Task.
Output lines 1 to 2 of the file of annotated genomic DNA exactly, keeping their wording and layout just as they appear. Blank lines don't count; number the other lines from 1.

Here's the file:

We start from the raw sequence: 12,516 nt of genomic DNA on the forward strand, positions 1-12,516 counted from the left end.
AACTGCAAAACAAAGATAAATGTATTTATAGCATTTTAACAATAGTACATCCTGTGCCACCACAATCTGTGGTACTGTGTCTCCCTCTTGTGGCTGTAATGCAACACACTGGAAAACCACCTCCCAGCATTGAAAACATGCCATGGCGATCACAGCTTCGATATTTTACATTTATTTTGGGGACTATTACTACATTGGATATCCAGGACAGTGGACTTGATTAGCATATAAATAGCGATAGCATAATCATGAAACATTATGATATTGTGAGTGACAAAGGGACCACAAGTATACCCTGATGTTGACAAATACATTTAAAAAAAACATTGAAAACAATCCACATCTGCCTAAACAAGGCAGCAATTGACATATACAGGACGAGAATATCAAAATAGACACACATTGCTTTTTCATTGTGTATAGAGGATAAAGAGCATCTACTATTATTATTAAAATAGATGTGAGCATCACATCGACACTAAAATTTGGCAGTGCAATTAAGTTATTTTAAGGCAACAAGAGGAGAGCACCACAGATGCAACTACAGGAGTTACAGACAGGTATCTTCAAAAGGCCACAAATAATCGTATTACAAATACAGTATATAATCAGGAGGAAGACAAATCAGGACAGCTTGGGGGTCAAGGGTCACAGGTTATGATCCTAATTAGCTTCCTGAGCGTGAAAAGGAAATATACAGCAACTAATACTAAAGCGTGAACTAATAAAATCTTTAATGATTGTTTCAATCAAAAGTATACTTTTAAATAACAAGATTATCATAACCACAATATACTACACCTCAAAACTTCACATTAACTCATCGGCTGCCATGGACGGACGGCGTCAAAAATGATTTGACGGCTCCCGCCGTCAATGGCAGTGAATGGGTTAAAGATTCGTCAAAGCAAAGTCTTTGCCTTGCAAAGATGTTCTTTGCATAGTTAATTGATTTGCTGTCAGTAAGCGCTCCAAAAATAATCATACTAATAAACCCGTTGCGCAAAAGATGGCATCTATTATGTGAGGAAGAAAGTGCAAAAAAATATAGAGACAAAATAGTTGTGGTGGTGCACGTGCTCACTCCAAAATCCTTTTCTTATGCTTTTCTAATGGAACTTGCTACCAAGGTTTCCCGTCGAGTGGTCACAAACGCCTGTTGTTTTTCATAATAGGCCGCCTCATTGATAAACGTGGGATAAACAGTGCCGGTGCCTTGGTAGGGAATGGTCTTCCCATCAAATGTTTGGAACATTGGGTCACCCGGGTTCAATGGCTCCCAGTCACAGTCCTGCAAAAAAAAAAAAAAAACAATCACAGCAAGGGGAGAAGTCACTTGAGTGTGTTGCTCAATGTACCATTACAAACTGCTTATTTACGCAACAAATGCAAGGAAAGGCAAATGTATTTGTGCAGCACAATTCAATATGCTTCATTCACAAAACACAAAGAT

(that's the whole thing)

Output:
We start from the raw sequence: 12,516 nt of genomic DNA on the forward strand, positions 1-12,516 counted from the left end.
AACTGCAAAACAAAGATAAATGTATTTATAGCATTTTAACAATAGTACATCCTGTGCCACCACAATCTGTGGTACTGTGTCTCCCTCTTGTGGCTGTAATGCAACACACTGGAAAACCACCTCCCAGCATTGAAAACATGCCATGGCGATCACAGCTTCGATATTTTACATTTATTTTGGGGACTATTACTACATTGGATATCCAGGACAGTGGACTTGATTAGCATATAAATAGCGATAGCATAATCATGAAACATTATGATATTGTGAGTGACAAAGGGACCACAAGTATACCCTGATGTTGACAAATACATTTAAAAAAAACATTGAAAACAATCCACATCTGCCTAAACAAGGCAGCAATTGACATATACAGGACGAGAATATCAAAATAGACACACATTGCTTTTTCATTGTGTATAGAGGATAAAGAGCATCTACTATTATTATTAAAATAGATGTGAGCATCACATCGACACTAAAATTTGGCAGTGCAATTAAGTTATTTTAAGGCAACAAGAGGAGAGCACCACAGATGCAACTACAGGAGTTACAGACAGGTATCTTCAAAAGGCCACAAATAATCGTATTACAAATACAGTATATAATCAGGAGGAAGACAAATCAGGACAGCTTGGGGGTCAAGGGTCACAGGTTATGATCCTAATTAGCTTCCTGAGCGTGAAAAGGAAATATACAGCAACTAATACTAAAGCGTGAACTAATAAAATCTTTAATGATTGTTTCAATCAAAAGTATACTTTTAAATAACAAGATTATCATAACCACAATATACTACACCTCAAAACTTCACATTAACTCATCGGCTGCCATGGACGGACGGCGTCAAAAATGATTTGACGGCTCCCGCCGTCAATGGCAGTGAATGGGTTAAAGATTCGTCAAAGCAAAGTCTTTGCCTTGCAAAGATGTTCTTTGCATAGTTAATTGATTTGCTGTCAGTAAGCGCTCCAAAAATAATCATACTAATAAACCCGTTGCGCAAAAGATGGCATCTATTATGTGAGGAAGAAAGTGCAAAAAAATATAGAGACAAAATAGTTGTGGTGGTGCACGTGCTCACTCCAAAATCCTTTTCTTATGCTTTTCTAATGGAACTTGCTACCAAGGTTTCCCGTCGAGTGGTCACAAACGCCTGTTGTTTTTCATAATAGGCCGCCTCATTGATAAACGTGGGATAAACAGTGCCGGTGCCTTGGTAGGGAATGGTCTTCCCATCAAATGTTTGGAACATTGGGTCACCCGGGTTCAATGGCTCCCAGTCACAGTCCTGCAAAAAAAAAAAAAAAACAATCACAGCAAGGGGAGAAGTCACTTGAGTGTGTTGCTCAATGTACCATTACAAACTGCTTATTTACGCAACAAATGCAAGGAAAGGCAAATGTATTTGTGCAGCACAATTCAATATGCTTCATTCACAAAACACAAAGAT